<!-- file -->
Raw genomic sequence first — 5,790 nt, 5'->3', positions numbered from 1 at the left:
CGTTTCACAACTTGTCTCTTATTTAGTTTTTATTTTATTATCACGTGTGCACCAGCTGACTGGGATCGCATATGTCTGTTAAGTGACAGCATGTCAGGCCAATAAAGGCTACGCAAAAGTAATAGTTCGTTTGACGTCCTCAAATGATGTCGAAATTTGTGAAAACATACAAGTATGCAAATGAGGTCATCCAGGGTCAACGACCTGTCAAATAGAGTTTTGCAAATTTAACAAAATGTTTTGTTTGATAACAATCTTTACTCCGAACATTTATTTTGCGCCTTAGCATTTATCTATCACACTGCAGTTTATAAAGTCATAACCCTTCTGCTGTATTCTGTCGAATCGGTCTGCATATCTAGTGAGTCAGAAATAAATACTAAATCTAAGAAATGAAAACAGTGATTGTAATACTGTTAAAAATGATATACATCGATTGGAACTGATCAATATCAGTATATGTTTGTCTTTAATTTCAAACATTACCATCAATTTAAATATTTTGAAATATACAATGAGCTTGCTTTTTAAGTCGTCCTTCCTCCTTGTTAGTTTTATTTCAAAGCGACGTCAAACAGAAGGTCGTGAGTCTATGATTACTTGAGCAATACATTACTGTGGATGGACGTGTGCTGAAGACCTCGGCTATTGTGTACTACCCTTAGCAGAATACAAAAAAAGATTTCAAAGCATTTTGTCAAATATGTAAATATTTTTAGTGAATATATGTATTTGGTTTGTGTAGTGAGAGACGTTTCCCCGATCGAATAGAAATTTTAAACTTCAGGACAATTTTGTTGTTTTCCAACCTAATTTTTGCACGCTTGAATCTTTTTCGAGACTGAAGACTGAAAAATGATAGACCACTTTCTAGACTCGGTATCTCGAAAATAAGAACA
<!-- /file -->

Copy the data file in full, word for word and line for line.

Raw genomic sequence first — 5,790 nt, 5'->3', positions numbered from 1 at the left:
CGTTTCACAACTTGTCTCTTATTTAGTTTTTATTTTATTATCACGTGTGCACCAGCTGACTGGGATCGCATATGTCTGTTAAGTGACAGCATGTCAGGCCAATAAAGGCTACGCAAAAGTAATAGTTCGTTTGACGTCCTCAAATGATGTCGAAATTTGTGAAAACATACAAGTATGCAAATGAGGTCATCCAGGGTCAACGACCTGTCAAATAGAGTTTTGCAAATTTAACAAAATGTTTTGTTTGATAACAATCTTTACTCCGAACATTTATTTTGCGCCTTAGCATTTATCTATCACACTGCAGTTTATAAAGTCATAACCCTTCTGCTGTATTCTGTCGAATCGGTCTGCATATCTAGTGAGTCAGAAATAAATACTAAATCTAAGAAATGAAAACAGTGATTGTAATACTGTTAAAAATGATATACATCGATTGGAACTGATCAATATCAGTATATGTTTGTCTTTAATTTCAAACATTACCATCAATTTAAATATTTTGAAATATACAATGAGCTTGCTTTTTAAGTCGTCCTTCCTCCTTGTTAGTTTTATTTCAAAGCGACGTCAAACAGAAGGTCGTGAGTCTATGATTACTTGAGCAATACATTACTGTGGATGGACGTGTGCTGAAGACCTCGGCTATTGTGTACTACCCTTAGCAGAATACAAAAAAAGATTTCAAAGCATTTTGTCAAATATGTAAATATTTTTAGTGAATATATGTATTTGGTTTGTGTAGTGAGAGACGTTTCCCCGATCGAATAGAAATTTTAAACTTCAGGACAATTTTGTTGTTTTCCAACCTAATTTTTGCACGCTTGAATCTTTTTCGAGACTGAAGACTGAAAAATGATAGACCACTTTCTAGACTCGGTATCTCGAAAATAAGAACA